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Q: Can I sell kombucha, kefir sodas and herbal tinctures under this law?

A: Because of the fermentation process, Kombucha, kefir sodas and herbal tinctures do produce alcohol. The Minnesota Department of Agriculture sought clarification from the Department of Public Safety (May 2016). If the intent is not to produce an alcoholic beverage and the final product alcohol content is not more than one-half of one percent by volume, these products would be an allowed non-potentially hazardous cottage food. A commercial lab can test your product for alcohol content. The cost for lab testing is around $100. See related post on product testing.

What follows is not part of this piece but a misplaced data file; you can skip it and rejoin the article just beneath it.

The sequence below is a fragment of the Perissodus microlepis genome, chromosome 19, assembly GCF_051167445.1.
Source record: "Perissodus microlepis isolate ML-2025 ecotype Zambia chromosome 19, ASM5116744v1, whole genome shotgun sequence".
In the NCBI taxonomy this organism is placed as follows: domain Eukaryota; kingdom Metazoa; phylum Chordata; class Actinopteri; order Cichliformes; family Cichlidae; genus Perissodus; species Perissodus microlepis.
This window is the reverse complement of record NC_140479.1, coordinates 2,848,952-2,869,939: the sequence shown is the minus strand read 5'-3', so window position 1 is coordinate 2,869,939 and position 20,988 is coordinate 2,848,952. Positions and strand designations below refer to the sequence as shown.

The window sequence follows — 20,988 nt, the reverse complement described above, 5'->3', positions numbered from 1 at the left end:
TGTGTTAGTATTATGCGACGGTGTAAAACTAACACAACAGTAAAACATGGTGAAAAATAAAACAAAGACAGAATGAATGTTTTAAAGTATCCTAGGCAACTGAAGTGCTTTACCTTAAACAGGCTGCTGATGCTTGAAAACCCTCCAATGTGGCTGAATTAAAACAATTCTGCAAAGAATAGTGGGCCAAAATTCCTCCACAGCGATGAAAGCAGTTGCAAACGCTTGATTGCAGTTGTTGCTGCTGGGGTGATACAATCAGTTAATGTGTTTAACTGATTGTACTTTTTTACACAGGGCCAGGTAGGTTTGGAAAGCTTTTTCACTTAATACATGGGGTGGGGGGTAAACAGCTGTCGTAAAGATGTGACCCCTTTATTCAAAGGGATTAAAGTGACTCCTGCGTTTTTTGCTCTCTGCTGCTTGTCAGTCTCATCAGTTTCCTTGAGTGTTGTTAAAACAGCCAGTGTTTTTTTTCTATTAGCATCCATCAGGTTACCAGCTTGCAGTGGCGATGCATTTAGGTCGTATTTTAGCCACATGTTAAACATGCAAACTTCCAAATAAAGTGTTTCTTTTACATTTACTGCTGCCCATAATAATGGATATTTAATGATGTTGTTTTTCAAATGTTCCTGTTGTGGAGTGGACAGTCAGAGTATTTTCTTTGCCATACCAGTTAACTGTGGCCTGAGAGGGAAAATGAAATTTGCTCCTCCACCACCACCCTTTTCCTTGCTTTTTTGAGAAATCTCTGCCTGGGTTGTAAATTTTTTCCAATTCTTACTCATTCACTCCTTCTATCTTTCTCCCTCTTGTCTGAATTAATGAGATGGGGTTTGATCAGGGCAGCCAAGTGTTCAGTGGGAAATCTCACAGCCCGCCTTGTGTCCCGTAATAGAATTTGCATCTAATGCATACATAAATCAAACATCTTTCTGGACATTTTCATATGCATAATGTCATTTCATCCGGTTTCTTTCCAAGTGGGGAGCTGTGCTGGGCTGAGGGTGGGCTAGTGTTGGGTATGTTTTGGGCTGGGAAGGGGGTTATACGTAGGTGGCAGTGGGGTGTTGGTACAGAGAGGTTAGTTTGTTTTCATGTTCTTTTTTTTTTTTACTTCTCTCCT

These fermented beverages must be packaged in a container and properly labeled to sell as a cottage food. Selling this products by the glass or cup is considered food service and requires a food license. 

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